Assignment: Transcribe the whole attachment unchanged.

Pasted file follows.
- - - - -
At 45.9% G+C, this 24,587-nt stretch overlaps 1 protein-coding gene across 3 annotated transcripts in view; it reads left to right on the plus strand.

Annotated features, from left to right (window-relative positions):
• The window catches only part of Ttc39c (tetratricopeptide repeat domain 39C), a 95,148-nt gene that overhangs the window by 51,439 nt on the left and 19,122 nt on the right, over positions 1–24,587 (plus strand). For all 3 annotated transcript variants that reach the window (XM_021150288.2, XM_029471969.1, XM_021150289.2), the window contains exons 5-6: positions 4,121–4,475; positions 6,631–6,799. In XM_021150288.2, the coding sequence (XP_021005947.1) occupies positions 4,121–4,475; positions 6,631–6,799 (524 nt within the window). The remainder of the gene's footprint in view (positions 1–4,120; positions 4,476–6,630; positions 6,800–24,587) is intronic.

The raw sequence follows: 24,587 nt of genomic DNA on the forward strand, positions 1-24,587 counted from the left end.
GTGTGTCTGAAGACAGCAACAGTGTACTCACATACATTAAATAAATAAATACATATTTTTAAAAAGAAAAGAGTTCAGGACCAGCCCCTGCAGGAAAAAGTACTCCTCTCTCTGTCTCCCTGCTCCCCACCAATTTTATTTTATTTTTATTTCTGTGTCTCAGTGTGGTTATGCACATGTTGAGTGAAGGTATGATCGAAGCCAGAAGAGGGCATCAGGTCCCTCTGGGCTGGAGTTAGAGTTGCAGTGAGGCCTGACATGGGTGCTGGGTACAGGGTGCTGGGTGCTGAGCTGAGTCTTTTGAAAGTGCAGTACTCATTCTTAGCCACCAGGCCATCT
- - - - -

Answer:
At 45.9% G+C, this 24,587-nt stretch overlaps 1 protein-coding gene across 3 annotated transcripts in view; it reads left to right on the plus strand.

Annotated features, from left to right (window-relative positions):
• The window catches only part of Ttc39c (tetratricopeptide repeat domain 39C), a 95,148-nt gene that overhangs the window by 51,439 nt on the left and 19,122 nt on the right, over positions 1–24,587 (plus strand). For all 3 annotated transcript variants that reach the window (XM_021150288.2, XM_029471969.1, XM_021150289.2), the window contains exons 5-6: positions 4,121–4,475; positions 6,631–6,799. In XM_021150288.2, the coding sequence (XP_021005947.1) occupies positions 4,121–4,475; positions 6,631–6,799 (524 nt within the window). The remainder of the gene's footprint in view (positions 1–4,120; positions 4,476–6,630; positions 6,800–24,587) is intronic.

The raw sequence follows: 24,587 nt of genomic DNA on the forward strand, positions 1-24,587 counted from the left end.
GTGTGTCTGAAGACAGCAACAGTGTACTCACATACATTAAATAAATAAATACATATTTTTAAAAAGAAAAGAGTTCAGGACCAGCCCCTGCAGGAAAAAGTACTCCTCTCTCTGTCTCCCTGCTCCCCACCAATTTTATTTTATTTTTATTTCTGTGTCTCAGTGTGGTTATGCACATGTTGAGTGAAGGTATGATCGAAGCCAGAAGAGGGCATCAGGTCCCTCTGGGCTGGAGTTAGAGTTGCAGTGAGGCCTGACATGGGTGCTGGGTACAGGGTGCTGGGTGCTGAGCTGAGTCTTTTGAAAGTGCAGTACTCATTCTTAGCCACCAGGCCATCT